11 This beginning of signs Jesus did in Cana of Galilee, and manifested His glory; and His disciples believed in Him.
12 After this He went down to Capernaum, He, His mother, His brothers, and His disciples; and they did not stay there many days.
13 Now the Passover of the Jews was at hand, and Jesus went up to Jerusalem. 14 And He found in the temple those who sold oxen and sheep and doves, and the money changers doing business. 15 When He had made a whip of cords, He drove them all out of the temple, with the sheep and the oxen, and poured out the changers’ money and overturned the tables. 16 And He said to those who sold doves, “Take these things away! Do not make My Father’s house a house of merchandise!” 17 Then His disciples remembered that it was written, “Zeal for Your house has eaten Me up.”
18 So the Jews answered and said to Him, “What sign do You show to us, since You do these things?”
19 Jesus answered and said to them, “Destroy this temple, and in three days I will raise it up.”
20 Then the Jews said, “It has taken forty-six years to build this temple, and will You raise it up in three days?”
21 But He was speaking of the temple of His body. 22 Therefore, when He had risen from the dead, His disciples remembered that He had said this to them; and they believed the Scripture and the word which Jesus had said.
23 Now when He was in Jerusalem at the Passover, during the feast, many believed in His name when they saw the signs which He did. 24 But Jesus did not commit Himself to them, because He knew all men, 25 and had no need that anyone should testify of man, for He knew what was in man.
There was a man of the Pharisees named Nicodemus, a ruler of the Jews. 2 This man came to Jesus by night and said to Him, “Rabbi, we know that You are a teacher come from God; for no one can do these signs that You do unless God is with him.”
3 Jesus answered and said to him, “Most assuredly, I say to you, unless one is born again, he cannot see the kingdom of God.”
4 Nicodemus said to Him, “How can a man be born when he is old? Can he enter a second time into his mother’s womb and be born?”
5 Jesus answered, “Most assuredly, I say to you, unless one is born of water and the Spirit, he cannot enter the kingdom of God. 6 That which is born of the flesh is flesh, and that which is born of the Spirit is spirit. 7 Do not marvel that I said to you, ‘You must be born again.’ 8 The wind blows where it wishes, and you hear the sound of it, but cannot tell where it comes from and where it goes. So is everyone who is born of the Spirit.”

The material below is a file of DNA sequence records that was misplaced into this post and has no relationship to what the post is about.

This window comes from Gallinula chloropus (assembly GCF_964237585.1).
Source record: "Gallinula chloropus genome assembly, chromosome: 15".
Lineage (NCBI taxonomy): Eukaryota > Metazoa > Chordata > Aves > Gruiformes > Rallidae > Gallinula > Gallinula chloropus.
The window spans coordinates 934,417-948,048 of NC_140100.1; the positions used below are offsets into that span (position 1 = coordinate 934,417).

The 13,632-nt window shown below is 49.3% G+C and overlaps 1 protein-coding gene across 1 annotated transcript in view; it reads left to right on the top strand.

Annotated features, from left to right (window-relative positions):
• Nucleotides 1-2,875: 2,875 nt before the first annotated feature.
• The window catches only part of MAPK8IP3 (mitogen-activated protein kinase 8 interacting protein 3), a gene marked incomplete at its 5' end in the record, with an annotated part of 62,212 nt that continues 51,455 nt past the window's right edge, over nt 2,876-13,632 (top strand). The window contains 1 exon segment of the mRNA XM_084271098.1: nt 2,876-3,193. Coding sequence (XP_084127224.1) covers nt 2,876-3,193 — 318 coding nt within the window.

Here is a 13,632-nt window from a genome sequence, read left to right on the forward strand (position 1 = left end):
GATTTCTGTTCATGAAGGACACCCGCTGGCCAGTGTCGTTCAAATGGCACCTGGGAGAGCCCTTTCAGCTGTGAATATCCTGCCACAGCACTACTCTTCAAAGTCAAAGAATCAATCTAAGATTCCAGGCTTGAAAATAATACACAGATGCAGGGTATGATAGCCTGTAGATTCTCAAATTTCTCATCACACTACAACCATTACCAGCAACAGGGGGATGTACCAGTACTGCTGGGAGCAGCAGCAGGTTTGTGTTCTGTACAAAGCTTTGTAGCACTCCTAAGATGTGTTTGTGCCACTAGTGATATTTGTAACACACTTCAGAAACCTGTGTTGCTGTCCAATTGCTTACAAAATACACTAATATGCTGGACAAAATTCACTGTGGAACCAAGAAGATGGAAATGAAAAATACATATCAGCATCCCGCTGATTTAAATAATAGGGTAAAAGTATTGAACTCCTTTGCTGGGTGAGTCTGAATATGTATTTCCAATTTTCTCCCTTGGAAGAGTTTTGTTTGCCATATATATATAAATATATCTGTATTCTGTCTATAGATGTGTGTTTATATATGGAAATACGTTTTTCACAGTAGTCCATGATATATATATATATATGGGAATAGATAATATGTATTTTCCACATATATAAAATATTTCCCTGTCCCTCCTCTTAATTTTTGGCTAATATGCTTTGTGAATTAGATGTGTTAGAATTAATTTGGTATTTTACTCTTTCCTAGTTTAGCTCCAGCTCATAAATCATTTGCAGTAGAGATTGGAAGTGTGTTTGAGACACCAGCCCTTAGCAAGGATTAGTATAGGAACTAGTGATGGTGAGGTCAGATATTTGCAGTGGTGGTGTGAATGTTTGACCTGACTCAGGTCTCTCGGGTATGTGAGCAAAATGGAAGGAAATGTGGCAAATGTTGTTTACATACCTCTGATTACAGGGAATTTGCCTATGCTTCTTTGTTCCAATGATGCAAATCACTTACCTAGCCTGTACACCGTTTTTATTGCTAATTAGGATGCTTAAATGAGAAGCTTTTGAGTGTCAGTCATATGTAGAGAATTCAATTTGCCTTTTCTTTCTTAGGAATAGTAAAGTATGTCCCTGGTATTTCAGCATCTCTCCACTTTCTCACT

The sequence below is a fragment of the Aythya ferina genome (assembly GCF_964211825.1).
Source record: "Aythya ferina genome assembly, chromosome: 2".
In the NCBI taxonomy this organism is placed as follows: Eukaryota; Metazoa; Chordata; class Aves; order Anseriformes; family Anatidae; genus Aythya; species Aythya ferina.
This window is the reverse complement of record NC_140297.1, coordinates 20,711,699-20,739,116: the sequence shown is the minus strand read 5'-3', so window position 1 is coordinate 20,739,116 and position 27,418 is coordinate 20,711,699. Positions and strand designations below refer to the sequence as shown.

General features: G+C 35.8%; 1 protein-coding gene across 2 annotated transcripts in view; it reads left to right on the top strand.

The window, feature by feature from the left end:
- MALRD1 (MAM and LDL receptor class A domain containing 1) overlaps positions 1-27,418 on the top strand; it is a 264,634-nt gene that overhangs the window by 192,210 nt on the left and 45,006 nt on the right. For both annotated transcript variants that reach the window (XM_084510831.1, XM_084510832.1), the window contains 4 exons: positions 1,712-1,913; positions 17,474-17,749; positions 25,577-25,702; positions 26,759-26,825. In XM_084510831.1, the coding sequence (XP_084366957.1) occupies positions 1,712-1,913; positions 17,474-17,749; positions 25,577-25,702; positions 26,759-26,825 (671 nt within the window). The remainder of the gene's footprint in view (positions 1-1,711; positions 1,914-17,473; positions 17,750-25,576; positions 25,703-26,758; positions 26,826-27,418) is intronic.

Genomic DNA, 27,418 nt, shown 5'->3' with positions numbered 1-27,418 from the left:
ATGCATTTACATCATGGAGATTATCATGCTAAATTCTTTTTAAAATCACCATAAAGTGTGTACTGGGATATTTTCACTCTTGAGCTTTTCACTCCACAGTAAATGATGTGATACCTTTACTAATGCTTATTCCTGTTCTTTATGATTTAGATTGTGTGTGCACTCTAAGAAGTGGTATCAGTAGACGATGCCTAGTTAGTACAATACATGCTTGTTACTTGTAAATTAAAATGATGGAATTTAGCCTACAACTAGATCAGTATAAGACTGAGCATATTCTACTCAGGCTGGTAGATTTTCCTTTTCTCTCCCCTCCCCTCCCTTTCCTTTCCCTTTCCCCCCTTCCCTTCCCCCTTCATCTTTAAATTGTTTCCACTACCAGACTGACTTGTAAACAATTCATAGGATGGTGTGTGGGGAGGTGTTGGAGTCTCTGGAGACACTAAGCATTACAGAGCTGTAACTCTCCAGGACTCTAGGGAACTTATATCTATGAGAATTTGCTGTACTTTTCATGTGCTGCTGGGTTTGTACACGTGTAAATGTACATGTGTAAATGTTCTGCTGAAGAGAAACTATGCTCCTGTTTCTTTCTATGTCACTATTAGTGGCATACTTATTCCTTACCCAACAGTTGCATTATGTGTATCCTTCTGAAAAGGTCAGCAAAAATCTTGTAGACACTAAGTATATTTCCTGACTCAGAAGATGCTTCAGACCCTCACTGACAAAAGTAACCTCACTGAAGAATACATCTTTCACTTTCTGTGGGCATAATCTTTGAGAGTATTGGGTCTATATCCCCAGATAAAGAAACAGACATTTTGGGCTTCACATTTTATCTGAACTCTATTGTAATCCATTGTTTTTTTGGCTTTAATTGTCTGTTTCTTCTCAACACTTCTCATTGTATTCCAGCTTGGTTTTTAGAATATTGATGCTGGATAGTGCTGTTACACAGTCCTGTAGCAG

9 Nicodemus answered and said to Him, “How can these things be?”
10 Jesus answered and said to him, “Are you the teacher of Israel, and do not know these things? 11 Most assuredly, I say to you, We speak what We know and testify what We have seen, and you do not receive Our witness. 12 If I have told you earthly things and you do not believe, how will you believe if I tell you heavenly things? 13 No one has ascended to heaven but He who came down from heaven, that is, the Son of Man who is in heaven. 14 And as Moses lifted up the serpent in the wilderness, even so must the Son of Man be lifted up, 15 that whoever believes in Him should not perish but have eternal life. 16 For God so loved the world that He gave His only begotten Son, that whoever believes in Him should not perish but have everlasting life. 17 For God did not send His Son into the world to condemn the world, but that the world through Him might be saved.
18 “He who believes in Him is not condemned; but he who does not believe is condemned already, because he has not believed in the name of the only begotten Son of God. 19 And this is the condemnation, that the light has come into the world, and men loved darkness rather than light, because their deeds were evil. 20 For everyone practicing evil hates the light and does not come to the light, lest his deeds should be exposed. 21 But he who does the truth comes to the light, that his deeds may be clearly seen, that they have been done in God.”
22 After these things Jesus and His disciples came into the land of Judea, and there He remained with them and baptized. 23 Now John also was baptizing in Aenon near Salim, because there was much water there. And they came and were baptized. 24 For John had not yet been thrown into prison.